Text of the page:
Saddam Hussein's Gulf wars: ambivalent stakes in the Middle East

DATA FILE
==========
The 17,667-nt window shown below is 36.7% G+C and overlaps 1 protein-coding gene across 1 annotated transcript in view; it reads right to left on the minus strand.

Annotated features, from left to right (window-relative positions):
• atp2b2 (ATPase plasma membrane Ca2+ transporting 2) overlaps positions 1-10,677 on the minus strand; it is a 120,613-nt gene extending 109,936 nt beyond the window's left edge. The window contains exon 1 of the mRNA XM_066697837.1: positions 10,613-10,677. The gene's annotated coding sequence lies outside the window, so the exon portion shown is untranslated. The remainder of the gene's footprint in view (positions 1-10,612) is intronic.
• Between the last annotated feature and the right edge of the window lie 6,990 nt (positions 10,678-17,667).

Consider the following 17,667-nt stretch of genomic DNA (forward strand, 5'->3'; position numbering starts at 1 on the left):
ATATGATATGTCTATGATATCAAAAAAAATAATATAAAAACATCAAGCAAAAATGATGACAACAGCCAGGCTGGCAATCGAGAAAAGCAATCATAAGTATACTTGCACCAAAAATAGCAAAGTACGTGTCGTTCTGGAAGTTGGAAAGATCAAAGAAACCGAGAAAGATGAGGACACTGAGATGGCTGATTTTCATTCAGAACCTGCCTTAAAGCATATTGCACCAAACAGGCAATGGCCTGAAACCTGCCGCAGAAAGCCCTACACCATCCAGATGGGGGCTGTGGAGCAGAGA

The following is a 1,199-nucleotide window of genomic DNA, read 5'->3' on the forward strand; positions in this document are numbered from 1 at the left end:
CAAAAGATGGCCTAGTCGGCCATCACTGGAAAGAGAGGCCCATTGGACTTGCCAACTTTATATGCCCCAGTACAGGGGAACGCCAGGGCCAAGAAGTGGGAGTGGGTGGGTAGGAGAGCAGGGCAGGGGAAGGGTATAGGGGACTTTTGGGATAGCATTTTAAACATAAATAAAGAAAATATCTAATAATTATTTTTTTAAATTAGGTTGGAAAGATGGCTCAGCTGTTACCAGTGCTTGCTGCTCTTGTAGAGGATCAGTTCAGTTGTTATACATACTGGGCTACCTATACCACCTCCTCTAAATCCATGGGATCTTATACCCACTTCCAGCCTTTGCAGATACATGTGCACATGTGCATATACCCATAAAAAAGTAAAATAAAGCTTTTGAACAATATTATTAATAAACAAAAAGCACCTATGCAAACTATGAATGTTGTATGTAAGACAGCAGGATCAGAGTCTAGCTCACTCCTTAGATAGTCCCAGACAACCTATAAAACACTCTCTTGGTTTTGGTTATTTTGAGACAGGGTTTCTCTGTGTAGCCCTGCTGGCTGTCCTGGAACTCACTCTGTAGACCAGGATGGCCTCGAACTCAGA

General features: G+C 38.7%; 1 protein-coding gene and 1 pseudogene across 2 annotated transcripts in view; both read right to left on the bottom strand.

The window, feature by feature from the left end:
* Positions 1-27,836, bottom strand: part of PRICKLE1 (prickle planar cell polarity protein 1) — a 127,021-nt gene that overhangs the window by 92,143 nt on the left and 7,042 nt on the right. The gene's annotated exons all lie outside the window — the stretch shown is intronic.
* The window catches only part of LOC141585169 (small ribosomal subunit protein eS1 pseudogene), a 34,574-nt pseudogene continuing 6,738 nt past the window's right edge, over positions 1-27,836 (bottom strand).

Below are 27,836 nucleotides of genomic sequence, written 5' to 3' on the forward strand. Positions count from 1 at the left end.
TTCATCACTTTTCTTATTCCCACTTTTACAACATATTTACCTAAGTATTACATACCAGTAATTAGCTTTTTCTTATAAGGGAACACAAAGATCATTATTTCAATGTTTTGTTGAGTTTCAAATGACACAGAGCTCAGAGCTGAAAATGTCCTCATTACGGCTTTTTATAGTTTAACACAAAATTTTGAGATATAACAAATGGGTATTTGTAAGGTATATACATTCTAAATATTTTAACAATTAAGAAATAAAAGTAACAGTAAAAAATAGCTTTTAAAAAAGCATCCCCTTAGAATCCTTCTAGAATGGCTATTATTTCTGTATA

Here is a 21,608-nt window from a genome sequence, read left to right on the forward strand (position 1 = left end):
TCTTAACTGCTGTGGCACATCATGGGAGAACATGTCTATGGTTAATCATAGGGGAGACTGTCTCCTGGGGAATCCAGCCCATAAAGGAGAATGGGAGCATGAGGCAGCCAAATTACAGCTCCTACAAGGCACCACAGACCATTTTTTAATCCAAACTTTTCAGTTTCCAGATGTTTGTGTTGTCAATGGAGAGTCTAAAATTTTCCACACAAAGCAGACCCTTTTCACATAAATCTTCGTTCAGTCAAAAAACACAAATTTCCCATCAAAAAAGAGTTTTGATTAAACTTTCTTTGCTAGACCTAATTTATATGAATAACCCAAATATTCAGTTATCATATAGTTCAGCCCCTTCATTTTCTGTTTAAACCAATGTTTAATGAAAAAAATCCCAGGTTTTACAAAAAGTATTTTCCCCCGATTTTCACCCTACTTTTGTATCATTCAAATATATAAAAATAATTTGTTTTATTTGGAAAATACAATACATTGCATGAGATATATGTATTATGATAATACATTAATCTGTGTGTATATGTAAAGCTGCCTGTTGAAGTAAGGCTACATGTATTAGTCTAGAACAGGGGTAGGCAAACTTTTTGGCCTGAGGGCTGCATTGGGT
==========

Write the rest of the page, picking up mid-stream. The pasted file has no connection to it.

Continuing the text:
This book deals extensively with Iraq and Saddam Hussein--his rise to power, his mastery of Iraqi statecraft, his pan-Arab proclivities and his two Gulf wars: the first against Iran and the second against the U.S.-led multinational coalition in 1990-1991. Israeli sources, as well as materials gathered during a trip to Turkey and the Kurdish refugee areas in northern Iraq, provide additional perspective for the author and his analysis. The book portrays a multidimensional Saddam Hussein: good and bad, strategic and human. It throws light on the reasons the U.S. went to war against Saddam, and presents an in-depth analysis of the United States' policies, which at one time supported Iraq's cause, in the Gulf region. A valuable feature of the book is its detailed discussion of the psychology of Saddam, of the Arabs, the Iranians, the Israelis, and the American public before, during, and after the Gulf War. Rezun's conclusions challenge generally accepted views that lay the blame for the war on Saddam Hussein. Although Saddam is a cruel and rapacious demagogue, U.S. policymakers are to blame for having supported Saddam for so long. The author also rejects the view that General Norman Schwartzkopf was a great hero of the last war. Contrary to general opinion, Schwartzkopf conducted a no-risk operation into which Saddam Hussein was caught because of his miscalculation of U.S. intentions. Critical of U.S. policies, Rezun finds them naive and short-sighted. Although disapproving of U.S. policies during the war, Rezun praises the support and sustenance given by the Bush administration to the Kurds in the final hours of the Gulf War. This book is addressed to generalists and academic specialists, and students of Middle East politics.
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